Editor’s Note: This is the first installment in an ongoing feature on AURI’s four primary focus areas.

In each issue, we will update our readers on AURI activities, projects and events in these areas.

FOOD PRODUCTS

Wild rice nutraceuticals

Wild rice might be a super food. AURI and University of Minnesota researchers are assessing possible uses for wild rice as a nutraceutical or health-promoting food. “There is increasing interest in nutraceuticals, as people are working to prevent health conditions by eating the right foods,” says Charan Wadhawan, AURI food scientist. “This study is a great way to find value-added opportunities for wild rice,” a Minnesota crop, says Randy Hilliard, AURI project director. The research will be finished in early 2012 and findings will be published on AURI’s website.

BIOBASED PRODUCTS

Biobased event follow-up

During AURI’s Biobased Products Event in August, breakout teams formed to brainstorm action items. AURI project director Randy Hilliard, the event’s organizer, has been following up on these items.

The research and technology team has been the most active, Hilliard says. They met in October and November and are working on a compilation of biobased certification programs. Hilliard is identifying biobased manufacturing standards, specifications and certifications, including a summary on the USDA BioPreferred program.

For the full Biobased Products report, and presentation materials from the August event, visit the research section at www.auri.org or contact Randy Hilliard at rhilliard@auri.org.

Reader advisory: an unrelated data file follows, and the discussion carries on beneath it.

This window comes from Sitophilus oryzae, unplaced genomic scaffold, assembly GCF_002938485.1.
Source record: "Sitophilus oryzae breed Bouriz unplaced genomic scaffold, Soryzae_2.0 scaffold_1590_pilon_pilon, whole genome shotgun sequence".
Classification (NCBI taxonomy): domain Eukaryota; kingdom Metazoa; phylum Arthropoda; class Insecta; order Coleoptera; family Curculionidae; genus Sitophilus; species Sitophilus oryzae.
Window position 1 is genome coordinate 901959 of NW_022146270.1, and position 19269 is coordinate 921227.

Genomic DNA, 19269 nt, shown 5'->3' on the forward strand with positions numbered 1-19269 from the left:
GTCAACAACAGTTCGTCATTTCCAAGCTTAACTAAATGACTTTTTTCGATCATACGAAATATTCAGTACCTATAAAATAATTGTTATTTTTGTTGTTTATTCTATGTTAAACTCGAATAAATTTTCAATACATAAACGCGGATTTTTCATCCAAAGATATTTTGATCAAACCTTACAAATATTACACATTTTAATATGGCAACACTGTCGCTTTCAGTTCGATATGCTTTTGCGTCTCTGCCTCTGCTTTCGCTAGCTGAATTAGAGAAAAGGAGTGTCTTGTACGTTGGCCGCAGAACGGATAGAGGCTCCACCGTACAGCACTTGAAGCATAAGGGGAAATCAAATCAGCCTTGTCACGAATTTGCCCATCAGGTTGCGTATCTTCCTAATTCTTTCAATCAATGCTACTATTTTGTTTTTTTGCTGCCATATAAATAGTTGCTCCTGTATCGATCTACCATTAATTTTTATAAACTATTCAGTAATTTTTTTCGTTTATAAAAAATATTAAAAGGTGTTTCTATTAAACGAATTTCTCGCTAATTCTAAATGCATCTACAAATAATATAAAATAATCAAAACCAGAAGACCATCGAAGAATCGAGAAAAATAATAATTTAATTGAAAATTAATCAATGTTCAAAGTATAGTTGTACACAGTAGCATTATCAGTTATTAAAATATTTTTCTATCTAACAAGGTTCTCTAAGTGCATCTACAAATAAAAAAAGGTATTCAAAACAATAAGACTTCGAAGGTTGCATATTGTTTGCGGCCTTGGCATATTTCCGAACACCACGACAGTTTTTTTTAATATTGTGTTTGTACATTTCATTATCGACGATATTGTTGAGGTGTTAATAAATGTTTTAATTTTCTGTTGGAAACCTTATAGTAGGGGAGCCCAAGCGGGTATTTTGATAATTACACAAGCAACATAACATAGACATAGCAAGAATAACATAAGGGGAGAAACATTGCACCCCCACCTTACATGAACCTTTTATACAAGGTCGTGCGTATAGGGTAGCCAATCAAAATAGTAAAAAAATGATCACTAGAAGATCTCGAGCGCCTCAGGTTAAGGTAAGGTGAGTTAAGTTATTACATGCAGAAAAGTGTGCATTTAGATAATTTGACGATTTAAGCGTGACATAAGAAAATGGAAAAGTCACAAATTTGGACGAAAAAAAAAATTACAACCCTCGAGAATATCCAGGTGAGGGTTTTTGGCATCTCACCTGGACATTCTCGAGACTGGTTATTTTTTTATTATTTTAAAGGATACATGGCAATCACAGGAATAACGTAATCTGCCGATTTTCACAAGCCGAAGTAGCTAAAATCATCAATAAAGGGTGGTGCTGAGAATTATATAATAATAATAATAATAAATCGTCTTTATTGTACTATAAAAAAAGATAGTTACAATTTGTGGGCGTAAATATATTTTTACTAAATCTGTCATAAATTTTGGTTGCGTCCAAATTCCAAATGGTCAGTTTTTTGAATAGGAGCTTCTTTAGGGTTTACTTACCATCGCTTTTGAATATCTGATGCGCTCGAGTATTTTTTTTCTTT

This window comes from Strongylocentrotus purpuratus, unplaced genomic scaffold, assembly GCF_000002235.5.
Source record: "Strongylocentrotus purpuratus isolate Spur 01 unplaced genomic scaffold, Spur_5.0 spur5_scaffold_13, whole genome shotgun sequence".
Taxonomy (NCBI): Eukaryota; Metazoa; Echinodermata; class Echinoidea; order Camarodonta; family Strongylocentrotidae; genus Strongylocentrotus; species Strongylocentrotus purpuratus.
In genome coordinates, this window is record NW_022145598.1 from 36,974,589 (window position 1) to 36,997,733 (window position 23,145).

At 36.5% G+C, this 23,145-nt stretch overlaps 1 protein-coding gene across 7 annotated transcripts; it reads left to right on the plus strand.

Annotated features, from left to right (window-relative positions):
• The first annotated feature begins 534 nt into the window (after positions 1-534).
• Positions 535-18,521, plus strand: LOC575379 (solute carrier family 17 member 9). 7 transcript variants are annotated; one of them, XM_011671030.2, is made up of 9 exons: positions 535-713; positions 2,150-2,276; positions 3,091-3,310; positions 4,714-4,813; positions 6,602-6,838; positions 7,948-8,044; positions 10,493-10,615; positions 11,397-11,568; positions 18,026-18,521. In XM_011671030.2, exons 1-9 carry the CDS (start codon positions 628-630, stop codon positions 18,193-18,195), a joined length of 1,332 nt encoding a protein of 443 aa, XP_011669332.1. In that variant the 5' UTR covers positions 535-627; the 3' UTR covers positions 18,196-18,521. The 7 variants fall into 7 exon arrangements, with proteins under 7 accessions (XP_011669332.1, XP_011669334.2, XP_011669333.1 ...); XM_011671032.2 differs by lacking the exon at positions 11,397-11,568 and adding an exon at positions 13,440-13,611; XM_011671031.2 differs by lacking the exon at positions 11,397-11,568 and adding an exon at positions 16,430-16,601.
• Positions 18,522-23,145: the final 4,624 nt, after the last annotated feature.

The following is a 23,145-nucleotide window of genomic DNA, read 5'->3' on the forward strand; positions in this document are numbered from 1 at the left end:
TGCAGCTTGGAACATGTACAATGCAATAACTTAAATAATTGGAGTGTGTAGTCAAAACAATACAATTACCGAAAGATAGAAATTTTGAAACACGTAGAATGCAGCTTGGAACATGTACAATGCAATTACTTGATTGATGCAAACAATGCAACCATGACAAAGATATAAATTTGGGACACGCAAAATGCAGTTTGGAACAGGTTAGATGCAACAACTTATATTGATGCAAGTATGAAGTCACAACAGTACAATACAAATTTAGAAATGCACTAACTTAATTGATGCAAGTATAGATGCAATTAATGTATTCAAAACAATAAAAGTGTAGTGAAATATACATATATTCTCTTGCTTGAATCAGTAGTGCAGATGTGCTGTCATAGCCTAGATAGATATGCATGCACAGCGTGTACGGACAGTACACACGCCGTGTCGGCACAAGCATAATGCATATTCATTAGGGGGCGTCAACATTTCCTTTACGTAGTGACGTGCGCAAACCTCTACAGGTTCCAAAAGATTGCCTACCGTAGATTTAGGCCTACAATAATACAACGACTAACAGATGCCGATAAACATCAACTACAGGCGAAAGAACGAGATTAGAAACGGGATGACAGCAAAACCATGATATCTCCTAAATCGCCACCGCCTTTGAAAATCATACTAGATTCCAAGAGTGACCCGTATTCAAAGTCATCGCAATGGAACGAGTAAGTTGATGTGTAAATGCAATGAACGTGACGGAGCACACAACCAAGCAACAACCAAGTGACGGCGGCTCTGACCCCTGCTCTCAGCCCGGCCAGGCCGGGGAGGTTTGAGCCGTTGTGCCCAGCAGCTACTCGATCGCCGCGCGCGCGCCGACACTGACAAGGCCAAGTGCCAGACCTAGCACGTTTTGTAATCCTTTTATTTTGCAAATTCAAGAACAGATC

RENEWABLE ENERGY

Midwest biomass resources

AURI project director Becky Philipp and scientist Alan Doering are leading a Midwest Biomass Resources Initiative. AURI is partnering with organizations in Illinois, Iowa, Wisconsin, Michigan, Minnesota, North Dakota and South Dakota to develop a Midwest biomass resource inventory, conducted by North Dakota State University researchers. Project funding is provided by AURI, Bemidji Joint Economic Development Commission and Minnesota Power.

This project follows AURI’s participation in the Heating the Midwest Initiative and its biomass resources action team, with Philipp and Doering serving as team leaders. Members of the Heating Initiative represent industry, government, nonprofit, university and tribal organizations that are committed to advancing biomass thermal heat and power from sources such as pellets, wood, agricultural residue and energy crops.

Results of the Midwest Biomass Resources Initiative will be released at the spring 2012 Heating the Midwest Conference in Eau Claire, Wisc. The report will be useful to businesses and organizations interested in biomass energy, such as a north central Minnesota group that is considering a local market assessment of industrial-heating biomass pellet demand. For more information, visit www.heatingthemidwest.org.

COPRODUCTS

Assessing food-processing coproducts

AURI and the University of Minnesota are assessing coproducts produced by Minnesota food processors – particularly those that are under-valued or underutilized.

The assessment will include information on the volume produced in Minnesota, coproducts’ composition and market feasibility for using coproducts.

Randy Hilliard, AURI project director, says various industries, including food, will benefit from this assessment that will identify opportunities such as animal feed, biobased products and fuels. When the assessment is finalized, results will be on the AURI website.